Bullets are like MP in an RPG game, so they’re strong, but once you run out, you’re kind of screwed. I hope players are able to enjoy constantly thinking about whether using these important combat resources makes sense, and conducting their frantic Resident Evil search while running away from enemies.
Beyond that, the game offers free aiming absent in the original game, as well as enemies reacting different depending on where they are shot. I want to make feel as if the player were actually confronting the enemy.
The game’s slogan is, “Everything recreated.”
The remake of “Resident Evil” that we released in the past featured drastically improved graphics, but the game’s flow and controls weren’t that different from the original. For this game, we wanted to maintain the feel of the original “Resident Evil 2,” but redo the map, story developments and other elements from scratch. If one plays the “Resident Evil 2” remake based off his/her knowledge of the original “Resident Evil 2,” the player will find him/herself uttering, “That game has changed THIS much!”
For example, if the game was supposed to take place in a refuge shelter, then we wanted to leave evidence that there were people who sought refuge there. We ended up redoing nitty gritty details like this and putting it in the game. I really hope players think, “I don’t think was in the original game, but now it sure feels like it was.”
It seems like it was tough to decide what to keep and what to change.
The traps in the original “Resident Evil 2,” when viewed from a modern lens, may seem too far removed from reality; if you try to draw the line in terms of realism, then maybe it would be best to take such traps out of the remake. However, these elements are part of the players’ memories, so we had to think carefully about how to change things around. The result was to include elements that maintain the feel of the original, rather than thinking about what was too outrageous about the puzzles in the original police station and then getting rid of them. We redid everything in a way in which players may think, “Well, I guess this would be possible.” I hope they enjoy the things we rearranged in the remake.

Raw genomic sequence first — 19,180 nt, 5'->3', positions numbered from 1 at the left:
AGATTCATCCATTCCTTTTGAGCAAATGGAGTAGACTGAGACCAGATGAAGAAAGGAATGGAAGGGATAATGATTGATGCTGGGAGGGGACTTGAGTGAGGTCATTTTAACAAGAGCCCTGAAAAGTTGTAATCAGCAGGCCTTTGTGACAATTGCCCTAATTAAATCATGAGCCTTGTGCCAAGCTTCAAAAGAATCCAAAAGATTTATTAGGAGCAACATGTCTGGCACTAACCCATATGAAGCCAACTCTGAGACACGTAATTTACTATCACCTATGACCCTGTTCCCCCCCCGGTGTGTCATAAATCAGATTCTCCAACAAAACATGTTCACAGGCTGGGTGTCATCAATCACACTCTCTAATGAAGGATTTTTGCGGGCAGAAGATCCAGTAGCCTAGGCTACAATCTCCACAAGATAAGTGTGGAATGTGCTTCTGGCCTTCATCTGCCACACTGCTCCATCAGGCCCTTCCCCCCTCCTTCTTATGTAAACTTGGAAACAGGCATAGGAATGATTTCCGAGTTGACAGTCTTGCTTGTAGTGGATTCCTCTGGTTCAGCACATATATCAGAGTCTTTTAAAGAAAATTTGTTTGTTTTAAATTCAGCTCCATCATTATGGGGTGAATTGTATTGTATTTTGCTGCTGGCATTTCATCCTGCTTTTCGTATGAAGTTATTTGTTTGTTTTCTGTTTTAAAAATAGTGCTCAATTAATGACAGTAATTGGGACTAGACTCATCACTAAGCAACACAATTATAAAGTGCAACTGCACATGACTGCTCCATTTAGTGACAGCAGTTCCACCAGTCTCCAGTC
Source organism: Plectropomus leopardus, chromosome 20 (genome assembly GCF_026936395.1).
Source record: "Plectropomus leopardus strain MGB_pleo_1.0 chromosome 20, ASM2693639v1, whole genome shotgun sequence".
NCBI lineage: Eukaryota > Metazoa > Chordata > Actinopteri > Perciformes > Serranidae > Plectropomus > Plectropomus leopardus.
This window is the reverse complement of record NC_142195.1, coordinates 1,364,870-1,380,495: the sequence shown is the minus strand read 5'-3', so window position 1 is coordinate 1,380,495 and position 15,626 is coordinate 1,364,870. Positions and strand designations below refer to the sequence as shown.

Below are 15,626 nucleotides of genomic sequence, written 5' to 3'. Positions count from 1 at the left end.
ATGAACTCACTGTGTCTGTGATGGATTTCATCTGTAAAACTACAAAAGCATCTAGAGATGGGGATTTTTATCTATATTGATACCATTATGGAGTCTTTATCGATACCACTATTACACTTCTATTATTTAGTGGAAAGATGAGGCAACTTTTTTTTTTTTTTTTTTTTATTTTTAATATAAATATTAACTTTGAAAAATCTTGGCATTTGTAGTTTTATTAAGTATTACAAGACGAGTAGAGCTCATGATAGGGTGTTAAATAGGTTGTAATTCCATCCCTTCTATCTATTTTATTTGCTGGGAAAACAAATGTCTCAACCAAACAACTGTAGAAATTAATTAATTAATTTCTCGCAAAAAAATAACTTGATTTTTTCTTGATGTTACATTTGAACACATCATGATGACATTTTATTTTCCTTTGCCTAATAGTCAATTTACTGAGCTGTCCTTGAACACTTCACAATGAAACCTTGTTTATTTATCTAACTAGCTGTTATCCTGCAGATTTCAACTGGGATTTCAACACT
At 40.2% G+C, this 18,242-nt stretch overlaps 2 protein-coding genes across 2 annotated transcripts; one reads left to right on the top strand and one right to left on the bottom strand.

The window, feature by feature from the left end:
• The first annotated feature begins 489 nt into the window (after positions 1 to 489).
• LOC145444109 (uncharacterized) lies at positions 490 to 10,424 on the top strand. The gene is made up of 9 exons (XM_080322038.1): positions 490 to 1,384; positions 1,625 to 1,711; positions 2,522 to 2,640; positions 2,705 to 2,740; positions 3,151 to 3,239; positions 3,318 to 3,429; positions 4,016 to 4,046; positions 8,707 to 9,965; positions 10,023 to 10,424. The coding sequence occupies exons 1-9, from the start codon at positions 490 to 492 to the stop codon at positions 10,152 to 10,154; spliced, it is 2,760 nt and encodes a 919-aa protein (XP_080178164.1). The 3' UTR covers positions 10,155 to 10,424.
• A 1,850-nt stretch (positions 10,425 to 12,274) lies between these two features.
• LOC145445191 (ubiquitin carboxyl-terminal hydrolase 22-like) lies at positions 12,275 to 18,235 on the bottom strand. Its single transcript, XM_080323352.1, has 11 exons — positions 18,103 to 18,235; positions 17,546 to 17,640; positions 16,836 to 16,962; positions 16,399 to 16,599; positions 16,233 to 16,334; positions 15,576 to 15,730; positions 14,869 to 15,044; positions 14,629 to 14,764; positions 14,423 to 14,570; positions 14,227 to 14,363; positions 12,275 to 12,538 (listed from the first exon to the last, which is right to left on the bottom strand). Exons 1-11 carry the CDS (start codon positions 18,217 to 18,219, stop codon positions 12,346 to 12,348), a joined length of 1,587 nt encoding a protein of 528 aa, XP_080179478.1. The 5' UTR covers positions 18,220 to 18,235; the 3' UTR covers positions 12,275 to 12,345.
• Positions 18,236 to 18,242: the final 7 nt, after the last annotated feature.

The fear one feels toward the zombies is another big point in this game.
I have a particular fondness for how terrifying zombies can be. I focused on the zombies motions as they go after the player, how they are damaged and how they react depending on where they’re shot. And for the players, I focused on having bite marks remain if they’ve been bitten. I wanted the game to have realistic elements like that.
In recent times, it isn’t unusual to see zombies that can run. I personally like it better when zombies are slow. For the “Resident Evil” series in particular, I think those moments when zombies gradually come toward the player and make him/her wonder, “What should I do?!” are more important to the game’s tempo than zombies merely appearing in front of you out of nowhere. “Resident Evil 2” (remake) places importance on the fear one experiences as the zombies keep coming for them no matter how many times they shoot them.
In order to portray true fear, you do everything that you can
I asked about this a bit earlier, but you said that foreign people are now an indispensable part of the team. Have their opinions been implemented into the game as well?